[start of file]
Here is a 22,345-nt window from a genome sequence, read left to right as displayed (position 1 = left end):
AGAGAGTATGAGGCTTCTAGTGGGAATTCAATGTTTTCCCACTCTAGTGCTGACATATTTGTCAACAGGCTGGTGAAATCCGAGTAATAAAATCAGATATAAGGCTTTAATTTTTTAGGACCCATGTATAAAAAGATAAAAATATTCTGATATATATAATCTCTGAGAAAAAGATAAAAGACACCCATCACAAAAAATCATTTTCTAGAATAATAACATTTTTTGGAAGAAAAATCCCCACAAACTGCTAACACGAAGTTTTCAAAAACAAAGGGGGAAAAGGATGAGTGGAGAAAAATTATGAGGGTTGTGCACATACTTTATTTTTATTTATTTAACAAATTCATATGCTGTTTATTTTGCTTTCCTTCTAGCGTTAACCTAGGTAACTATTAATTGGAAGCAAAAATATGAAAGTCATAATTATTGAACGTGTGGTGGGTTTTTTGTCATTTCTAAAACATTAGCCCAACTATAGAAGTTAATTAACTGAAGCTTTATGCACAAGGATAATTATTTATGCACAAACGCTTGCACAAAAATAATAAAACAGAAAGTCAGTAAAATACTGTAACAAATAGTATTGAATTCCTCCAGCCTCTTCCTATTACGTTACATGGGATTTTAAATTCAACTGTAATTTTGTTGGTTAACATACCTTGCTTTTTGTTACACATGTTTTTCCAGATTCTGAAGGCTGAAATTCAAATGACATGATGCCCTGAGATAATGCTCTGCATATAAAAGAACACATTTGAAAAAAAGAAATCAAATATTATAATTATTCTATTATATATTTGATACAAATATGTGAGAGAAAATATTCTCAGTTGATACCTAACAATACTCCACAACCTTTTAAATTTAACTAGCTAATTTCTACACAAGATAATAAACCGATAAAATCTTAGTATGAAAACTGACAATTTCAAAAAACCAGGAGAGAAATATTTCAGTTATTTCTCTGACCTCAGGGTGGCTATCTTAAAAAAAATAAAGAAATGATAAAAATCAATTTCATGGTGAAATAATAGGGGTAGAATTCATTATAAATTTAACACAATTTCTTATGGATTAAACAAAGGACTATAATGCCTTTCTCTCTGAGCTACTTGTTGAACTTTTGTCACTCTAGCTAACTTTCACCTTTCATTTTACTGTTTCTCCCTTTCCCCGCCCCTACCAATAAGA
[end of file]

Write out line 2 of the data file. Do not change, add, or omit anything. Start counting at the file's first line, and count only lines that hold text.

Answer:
AGAGAGTATGAGGCTTCTAGTGGGAATTCAATGTTTTCCCACTCTAGTGCTGACATATTTGTCAACAGGCTGGTGAAATCCGAGTAATAAAATCAGATATAAGGCTTTAATTTTTTAGGACCCATGTATAAAAAGATAAAAATATTCTGATATATATAATCTCTGAGAAAAAGATAAAAGACACCCATCACAAAAAATCATTTTCTAGAATAATAACATTTTTTGGAAGAAAAATCCCCACAAACTGCTAACACGAAGTTTTCAAAAACAAAGGGGGAAAAGGATGAGTGGAGAAAAATTATGAGGGTTGTGCACATACTTTATTTTTATTTATTTAACAAATTCATATGCTGTTTATTTTGCTTTCCTTCTAGCGTTAACCTAGGTAACTATTAATTGGAAGCAAAAATATGAAAGTCATAATTATTGAACGTGTGGTGGGTTTTTTGTCATTTCTAAAACATTAGCCCAACTATAGAAGTTAATTAACTGAAGCTTTATGCACAAGGATAATTATTTATGCACAAACGCTTGCACAAAAATAATAAAACAGAAAGTCAGTAAAATACTGTAACAAATAGTATTGAATTCCTCCAGCCTCTTCCTATTACGTTACATGGGATTTTAAATTCAACTGTAATTTTGTTGGTTAACATACCTTGCTTTTTGTTACACATGTTTTTCCAGATTCTGAAGGCTGAAATTCAAATGACATGATGCCCTGAGATAATGCTCTGCATATAAAAGAACACATTTGAAAAAAAGAAATCAAATATTATAATTATTCTATTATATATTTGATACAAATATGTGAGAGAAAATATTCTCAGTTGATACCTAACAATACTCCACAACCTTTTAAATTTAACTAGCTAATTTCTACACAAGATAATAAACCGATAAAATCTTAGTATGAAAACTGACAATTTCAAAAAACCAGGAGAGAAATATTTCAGTTATTTCTCTGACCTCAGGGTGGCTATCTTAAAAAAAATAAAGAAATGATAAAAATCAATTTCATGGTGAAATAATAGGGGTAGAATTCATTATAAATTTAACACAATTTCTTATGGATTAAACAAAGGACTATAATGCCTTTCTCTCTGAGCTACTTGTTGAACTTTTGTCACTCTAGCTAACTTTCACCTTTCATTTTACTGTTTCTCCCTTTCCCCGCCCCTACCAATAAGA